• Simple fracture– A simple fracture is when a break occurs but doesn’t pierce the skin.
  • Comminuted fracture– This is where the force has caused the bone to fracture into several fragmented pieces, it’s most common in high-impact accidents.
  • Greenstick fracture– This is a type of fracture that most commonly occurs in children. It’s a type of incomplete fracture where the bone bends because the bone it’s still soft.
Read less

Can I claim for a fracture misdiagnosis?

If a delayed diagnosis of a fracture has caused you undue suffering or resulted in complications occurring, you may be able to make a successful failure to diagnose claim.

Failure to diagnose a fracture can have serious consequences but you must be able to show that those responsible for your care missed an opportunity to accurately diagnose you. Fracture misdiagnosis claims are all different and, as a result, how this is demonstrated can vary.

You may show:

  • A missed or negligent diagnosis  - below a standard of appropriate care that should have been provided.
  • Incorrect treatment after diagnosis - including ineffective treatments to initially treat a fracture when more active methods are required.
  • Errors in joint reconstruction –  due to the many different types of fractures, which can affect the type of treatment best suited to the fracture suffered and appropriate in each individual case. The severity and location of a fracture can also affect the way in which the fracture is fixed.

There are TWO main types of compensation  that you can claim for an undiagnosed fracture:

  • General damages - for the pain and suffering incurred.
  • Special damages - to compensate for any financial losses, e.g., if you have had to miss work or your quality of life, has been seriously affected by the missed diagnosis.

Compensation cases of misdiagnosis of fractures must also show that you suffered as a result of the delay in treatment. This could range from the additional pain you experienced to long-term complications that are a result of treatment not being delivered quick enough.

Read less

How much compensation will I get?

Fracture misdiagnosis compensation takes your personal experiences into account when deciding on the financial amount given. For this reason, it’s impossible to say how much your misdiagnosed fracture lawsuit could be worth without first speaking to you.

When you choose to work with Your Legal Friend, we’ll take the time to listen to you. Backed by years of experience, our fracture misdiagnosis lawyers will use their skills to give your case a value.

Financial compensation is split into two areas – general damages and special damages – and we’ll consider both. Special damages reflect the pain and suffering that has been caused, for instance, your claim’s value will rise if you experienced misdiagnosed fracture complications. Special damages could include areas such as recouping lost earnings after not being able to work, travel expenses, and medical costs, or other areas where you have been left out of pocket due to the negligence.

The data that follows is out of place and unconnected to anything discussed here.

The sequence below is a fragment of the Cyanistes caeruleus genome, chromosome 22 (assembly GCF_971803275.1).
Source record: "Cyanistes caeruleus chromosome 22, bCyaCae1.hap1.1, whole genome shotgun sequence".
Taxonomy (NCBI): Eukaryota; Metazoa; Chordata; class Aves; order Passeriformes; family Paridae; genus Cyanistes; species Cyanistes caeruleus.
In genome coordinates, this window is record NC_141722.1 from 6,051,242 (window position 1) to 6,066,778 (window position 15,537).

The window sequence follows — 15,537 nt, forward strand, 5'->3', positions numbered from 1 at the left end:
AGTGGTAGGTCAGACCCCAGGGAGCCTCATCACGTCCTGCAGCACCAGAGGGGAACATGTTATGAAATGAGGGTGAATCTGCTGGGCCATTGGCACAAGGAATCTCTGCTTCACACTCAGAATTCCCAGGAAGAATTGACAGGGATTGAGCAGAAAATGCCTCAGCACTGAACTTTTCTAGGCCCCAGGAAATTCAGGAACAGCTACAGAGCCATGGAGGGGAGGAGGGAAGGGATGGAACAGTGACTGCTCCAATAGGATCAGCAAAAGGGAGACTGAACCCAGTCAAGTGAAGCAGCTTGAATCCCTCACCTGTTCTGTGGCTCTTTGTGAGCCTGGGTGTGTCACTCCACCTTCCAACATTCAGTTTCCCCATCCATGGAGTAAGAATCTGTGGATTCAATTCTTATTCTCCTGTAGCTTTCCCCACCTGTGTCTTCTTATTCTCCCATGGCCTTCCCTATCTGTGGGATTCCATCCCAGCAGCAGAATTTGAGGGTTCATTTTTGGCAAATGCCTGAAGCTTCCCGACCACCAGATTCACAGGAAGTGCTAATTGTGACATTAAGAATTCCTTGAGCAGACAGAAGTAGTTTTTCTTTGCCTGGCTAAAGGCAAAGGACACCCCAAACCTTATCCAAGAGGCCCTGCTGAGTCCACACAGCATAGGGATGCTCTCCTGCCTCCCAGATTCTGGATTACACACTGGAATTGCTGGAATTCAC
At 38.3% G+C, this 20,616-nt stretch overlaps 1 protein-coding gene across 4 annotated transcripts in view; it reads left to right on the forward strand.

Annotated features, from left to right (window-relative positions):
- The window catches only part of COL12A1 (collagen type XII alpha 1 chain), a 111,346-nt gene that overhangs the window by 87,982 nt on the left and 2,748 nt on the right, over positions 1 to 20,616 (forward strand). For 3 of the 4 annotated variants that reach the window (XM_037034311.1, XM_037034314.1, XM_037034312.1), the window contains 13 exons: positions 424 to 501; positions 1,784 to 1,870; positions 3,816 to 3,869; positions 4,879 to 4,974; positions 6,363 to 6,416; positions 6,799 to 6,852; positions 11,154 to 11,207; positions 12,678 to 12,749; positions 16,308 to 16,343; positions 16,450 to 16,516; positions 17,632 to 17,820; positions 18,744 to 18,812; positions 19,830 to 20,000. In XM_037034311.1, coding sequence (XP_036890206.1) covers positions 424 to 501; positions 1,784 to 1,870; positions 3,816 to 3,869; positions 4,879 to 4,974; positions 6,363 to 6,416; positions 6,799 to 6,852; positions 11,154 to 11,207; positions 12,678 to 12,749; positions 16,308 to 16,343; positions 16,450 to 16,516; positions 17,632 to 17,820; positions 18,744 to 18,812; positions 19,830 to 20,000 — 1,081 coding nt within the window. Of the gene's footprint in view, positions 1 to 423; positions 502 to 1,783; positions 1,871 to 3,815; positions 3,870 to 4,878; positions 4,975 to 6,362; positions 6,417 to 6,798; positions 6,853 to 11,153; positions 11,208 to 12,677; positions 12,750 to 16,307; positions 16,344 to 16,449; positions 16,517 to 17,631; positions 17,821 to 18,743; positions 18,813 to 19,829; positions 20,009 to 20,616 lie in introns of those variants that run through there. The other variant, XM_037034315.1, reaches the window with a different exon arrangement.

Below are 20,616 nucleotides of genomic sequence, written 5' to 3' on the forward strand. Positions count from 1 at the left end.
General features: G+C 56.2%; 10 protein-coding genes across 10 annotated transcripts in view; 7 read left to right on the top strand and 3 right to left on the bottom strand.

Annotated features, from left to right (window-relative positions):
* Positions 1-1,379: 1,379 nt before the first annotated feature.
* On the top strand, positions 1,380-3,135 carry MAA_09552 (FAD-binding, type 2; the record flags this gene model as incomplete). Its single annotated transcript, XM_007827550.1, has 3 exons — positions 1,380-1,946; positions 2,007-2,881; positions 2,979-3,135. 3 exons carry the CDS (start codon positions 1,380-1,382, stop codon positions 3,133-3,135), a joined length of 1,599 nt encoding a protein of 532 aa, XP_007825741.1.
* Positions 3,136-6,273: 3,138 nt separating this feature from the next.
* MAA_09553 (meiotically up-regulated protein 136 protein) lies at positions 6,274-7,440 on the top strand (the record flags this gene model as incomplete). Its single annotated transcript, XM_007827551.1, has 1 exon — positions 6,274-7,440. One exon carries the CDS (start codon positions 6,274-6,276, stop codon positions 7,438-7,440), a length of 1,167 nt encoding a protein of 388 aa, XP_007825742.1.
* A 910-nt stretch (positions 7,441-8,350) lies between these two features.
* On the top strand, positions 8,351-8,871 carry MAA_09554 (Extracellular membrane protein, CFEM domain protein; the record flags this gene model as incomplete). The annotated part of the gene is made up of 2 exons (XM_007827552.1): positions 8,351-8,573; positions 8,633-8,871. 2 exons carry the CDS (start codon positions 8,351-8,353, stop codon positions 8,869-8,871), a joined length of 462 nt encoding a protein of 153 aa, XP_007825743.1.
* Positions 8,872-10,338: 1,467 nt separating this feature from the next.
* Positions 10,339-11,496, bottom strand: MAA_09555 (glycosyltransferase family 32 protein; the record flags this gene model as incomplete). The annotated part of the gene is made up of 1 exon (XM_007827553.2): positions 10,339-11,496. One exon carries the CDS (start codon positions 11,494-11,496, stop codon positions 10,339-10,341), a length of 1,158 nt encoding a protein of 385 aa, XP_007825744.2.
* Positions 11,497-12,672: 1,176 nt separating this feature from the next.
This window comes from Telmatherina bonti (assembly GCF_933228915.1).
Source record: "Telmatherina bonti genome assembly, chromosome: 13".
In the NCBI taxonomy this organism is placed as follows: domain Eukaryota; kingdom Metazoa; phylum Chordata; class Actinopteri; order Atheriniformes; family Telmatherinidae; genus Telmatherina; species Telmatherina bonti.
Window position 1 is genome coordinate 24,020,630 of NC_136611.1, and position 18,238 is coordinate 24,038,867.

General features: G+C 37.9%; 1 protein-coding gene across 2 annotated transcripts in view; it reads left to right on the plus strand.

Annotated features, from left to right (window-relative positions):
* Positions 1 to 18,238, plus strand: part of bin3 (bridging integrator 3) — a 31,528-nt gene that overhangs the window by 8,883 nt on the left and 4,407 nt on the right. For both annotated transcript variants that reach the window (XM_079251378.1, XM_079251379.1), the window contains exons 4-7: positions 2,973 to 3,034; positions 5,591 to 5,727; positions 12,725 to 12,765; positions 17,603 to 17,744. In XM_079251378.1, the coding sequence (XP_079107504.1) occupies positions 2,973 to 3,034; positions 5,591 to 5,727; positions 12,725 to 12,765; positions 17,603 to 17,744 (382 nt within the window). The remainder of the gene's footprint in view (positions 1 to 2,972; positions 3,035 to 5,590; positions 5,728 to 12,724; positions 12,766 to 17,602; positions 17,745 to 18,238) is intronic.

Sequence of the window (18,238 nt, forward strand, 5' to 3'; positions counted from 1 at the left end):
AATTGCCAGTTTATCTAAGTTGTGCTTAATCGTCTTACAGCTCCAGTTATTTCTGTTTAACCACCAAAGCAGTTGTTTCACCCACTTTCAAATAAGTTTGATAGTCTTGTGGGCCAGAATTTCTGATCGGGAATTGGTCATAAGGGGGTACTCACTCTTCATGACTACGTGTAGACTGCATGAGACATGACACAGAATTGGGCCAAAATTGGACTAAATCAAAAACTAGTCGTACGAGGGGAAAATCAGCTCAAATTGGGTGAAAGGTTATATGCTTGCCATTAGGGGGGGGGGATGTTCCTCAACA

Fracture misdiagnosis compensation claims combine both general and special damages. If you want to learn how much your case could be worth, you can speak to a fracture misdiagnosis lawyer at Your Legal Friend to start the process of taking a claim forward.

Read less

How long do I have to make a claim?

All medical negligence claims must be made within a three-year timeframe. This time limit starts from the point that your first realised you had been let down by those responsible for your care.

If you do not claim within the set time period, your claim will be considered ‘statute barred’ or ‘out of time’ and will unfortunately not be taken further. There are two exceptions to this rule, in the case of children and if the negligence directly led to a fatality. In these cases suing the NHS for negligence is still possible as the date on which time begins to run is the date of the child’s 18th birthday, and in the case of fatalities, from the date of death.

In some cases, it can be some time before you realise that mistakes have been made, especially if you have been misdiagnosed multiple times. We’ll help you understand exactly how long you have to act by listening to your experience and pinpointing the ‘date of knowledge’.

You have up to three years to make a claim but we advise our clients to take action as soon as they are able. We know that taking on a medical negligence claim after suffering from a misdiagnosed fracture is likely to be the last thing on your mind. But when you instruct us, you won’t have to worry. Our expert team will handle the case on your behalf, working with you to ensure the best outcome possible.

The reason we advise that you take action sooner rather than later is that is can help your case. We’ll use evidence to support your case, demonstrating the effect medical negligence has had. This will include a witness statement given by you. The more details you can include, the better we’re able to build your case. Most patients find that this is easier to do when they undertake the task sooner.

Read less

Can I make a claim on a no win, no fee basis?

Whatever the nature of your fracture claim, we always seek the maximum level of compensation for our clients – and if your case is unsuccessful, we don’t charge you any fees. This is our guarantee for all standard fracture claims.